IgnatiusInsight.com: There have been many books written about liturgical reform and what has gone wrong with worship within the Catholic Church. How is The Mass and Modernity different from other books addressing these issues?

Fr. Robinson:
There are many excellent books written about what has gone wrong. They are, however, "in house" books. By that I mean they discuss the worship of the Church within the framework of Church documents about liturgy show, often conclusively, that there is an enormous gap between what is in the documents and how episcopal conferences and diocesan commissions apply these documents.

What I have tried to do in my book is to step outside this ecclesiastical framework and examine how the Enlightenment and Enlightenment-era philosophers, especially Kant, Hegel and their successors changed how people in the West understand and perceive God, man, society, religion, community, and much more. Then I trace the effect of those changes, noting how the worship of God is often radically skewed, even to the point where God is barely acknowledged.

IgnatiusInsight.com: Some readers might be surprised that the names of philosophers appear more than those of theologians, including men such as Kant, Hume, Hegel, Marx and Comte. Why such an emphasis on philosophy?

Fr. Robinson:
To what I have just said, I would add that theology nowadays, at least the theology that seems most influential at the local level, does not seem to be a very creative discipline. It is in fact heavily dependent on themes marked out by the philosophers; and, moreover, these themes are often treated by using principles of rationality that have little to do with Catholic tradition. Perhaps that is a bit too sweeping, but it does seem to me that a good deal of modern Catholic theological writing is really philosophy of religion. It certainly does not appear to me as patient meditation on the revealed Word of God. It follows that we must go to the philosophers to come to grips with the currents of thought that are really influential.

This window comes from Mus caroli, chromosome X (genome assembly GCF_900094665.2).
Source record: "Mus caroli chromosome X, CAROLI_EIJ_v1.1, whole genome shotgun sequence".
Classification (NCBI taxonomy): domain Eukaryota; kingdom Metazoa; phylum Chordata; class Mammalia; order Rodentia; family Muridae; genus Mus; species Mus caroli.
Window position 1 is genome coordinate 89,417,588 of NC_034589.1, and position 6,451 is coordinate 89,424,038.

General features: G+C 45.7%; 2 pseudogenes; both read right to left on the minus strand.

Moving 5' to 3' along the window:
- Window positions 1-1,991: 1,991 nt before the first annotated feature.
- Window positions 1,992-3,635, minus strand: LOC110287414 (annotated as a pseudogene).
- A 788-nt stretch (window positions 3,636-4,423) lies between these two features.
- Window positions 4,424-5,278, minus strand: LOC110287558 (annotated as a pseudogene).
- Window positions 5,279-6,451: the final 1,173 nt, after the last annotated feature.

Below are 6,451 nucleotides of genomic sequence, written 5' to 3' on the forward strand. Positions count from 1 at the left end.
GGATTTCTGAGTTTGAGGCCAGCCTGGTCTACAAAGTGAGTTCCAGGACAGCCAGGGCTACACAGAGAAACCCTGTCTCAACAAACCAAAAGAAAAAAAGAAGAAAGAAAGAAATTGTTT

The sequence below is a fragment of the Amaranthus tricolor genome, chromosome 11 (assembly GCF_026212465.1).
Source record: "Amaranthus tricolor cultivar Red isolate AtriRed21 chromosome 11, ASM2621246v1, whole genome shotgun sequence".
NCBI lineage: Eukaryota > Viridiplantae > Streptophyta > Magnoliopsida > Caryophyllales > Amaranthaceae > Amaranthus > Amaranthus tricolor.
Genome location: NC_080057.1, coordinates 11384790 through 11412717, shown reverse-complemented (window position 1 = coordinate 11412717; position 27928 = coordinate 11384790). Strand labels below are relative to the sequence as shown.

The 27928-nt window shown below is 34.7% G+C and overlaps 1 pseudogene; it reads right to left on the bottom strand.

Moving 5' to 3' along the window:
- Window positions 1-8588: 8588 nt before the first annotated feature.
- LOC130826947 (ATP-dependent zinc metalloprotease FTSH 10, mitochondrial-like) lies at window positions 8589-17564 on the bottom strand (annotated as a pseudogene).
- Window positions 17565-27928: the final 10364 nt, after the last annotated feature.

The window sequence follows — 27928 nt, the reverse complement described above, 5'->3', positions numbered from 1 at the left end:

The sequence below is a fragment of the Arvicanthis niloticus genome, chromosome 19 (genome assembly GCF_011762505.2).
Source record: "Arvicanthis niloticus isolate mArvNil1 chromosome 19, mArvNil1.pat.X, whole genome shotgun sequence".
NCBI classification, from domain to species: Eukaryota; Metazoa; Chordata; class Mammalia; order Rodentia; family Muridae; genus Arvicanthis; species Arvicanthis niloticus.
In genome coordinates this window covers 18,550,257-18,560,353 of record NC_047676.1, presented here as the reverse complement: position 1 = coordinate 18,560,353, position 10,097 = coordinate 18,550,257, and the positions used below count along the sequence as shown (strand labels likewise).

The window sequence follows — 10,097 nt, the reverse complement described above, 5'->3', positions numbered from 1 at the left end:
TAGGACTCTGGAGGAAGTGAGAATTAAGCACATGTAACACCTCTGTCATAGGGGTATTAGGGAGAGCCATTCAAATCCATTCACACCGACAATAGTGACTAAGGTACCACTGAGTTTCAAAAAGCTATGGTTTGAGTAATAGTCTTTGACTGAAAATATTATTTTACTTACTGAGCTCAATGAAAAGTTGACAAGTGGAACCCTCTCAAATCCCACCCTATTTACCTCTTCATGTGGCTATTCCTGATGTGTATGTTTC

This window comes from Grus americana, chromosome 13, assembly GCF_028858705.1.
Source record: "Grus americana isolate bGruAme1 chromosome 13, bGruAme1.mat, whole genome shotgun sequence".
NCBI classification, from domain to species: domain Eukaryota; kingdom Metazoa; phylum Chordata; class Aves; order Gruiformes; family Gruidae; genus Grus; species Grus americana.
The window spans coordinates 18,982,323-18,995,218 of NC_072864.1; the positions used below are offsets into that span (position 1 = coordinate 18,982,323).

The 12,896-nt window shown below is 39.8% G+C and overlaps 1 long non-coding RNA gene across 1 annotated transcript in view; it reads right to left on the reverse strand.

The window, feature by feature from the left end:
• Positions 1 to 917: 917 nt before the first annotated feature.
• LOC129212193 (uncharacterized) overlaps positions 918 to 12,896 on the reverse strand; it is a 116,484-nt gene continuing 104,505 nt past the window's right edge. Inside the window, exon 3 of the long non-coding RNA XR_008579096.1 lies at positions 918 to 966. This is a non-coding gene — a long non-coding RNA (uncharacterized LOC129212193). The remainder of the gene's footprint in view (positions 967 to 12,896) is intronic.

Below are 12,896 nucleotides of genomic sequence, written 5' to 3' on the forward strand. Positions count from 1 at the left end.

IgnatiusInsight.com: Your chapter on the Enlightenment contains a quote by Peter Gay that states the Enlightenment can be summed up in two words: criticism and power. How do those two things relate to the Mass and how many Catholics understand worship today?

Fr. Robinson:
To put it bluntly: criticism is about the dismantling of tradition, the refusal to accept the past of Catholicism as in anyway normative in either faith or morals. And power is about reorganizing the remnants of Catholic worship in an autocratic way, by means of a rationality that owes precious little to what I call the givens of Catholicism. What do I mean by the givens of Catholicism? I mean those elements in our faith and worship that we don’t make up, that we don’t create, that are not – or should not be – at the mercy of liturgical commissions, or under the influence of seminars on how to make the Mass more relevant.

IgnatiusInsight.com: You write that modernity cannot be understood without appreciating the "pervasive influence of Hegel and Marx." How has Hegel's understandings of religion and community affected modern thought and, more specifically, the way the Mass is celebrated in many parishes?

Fr. Robinson: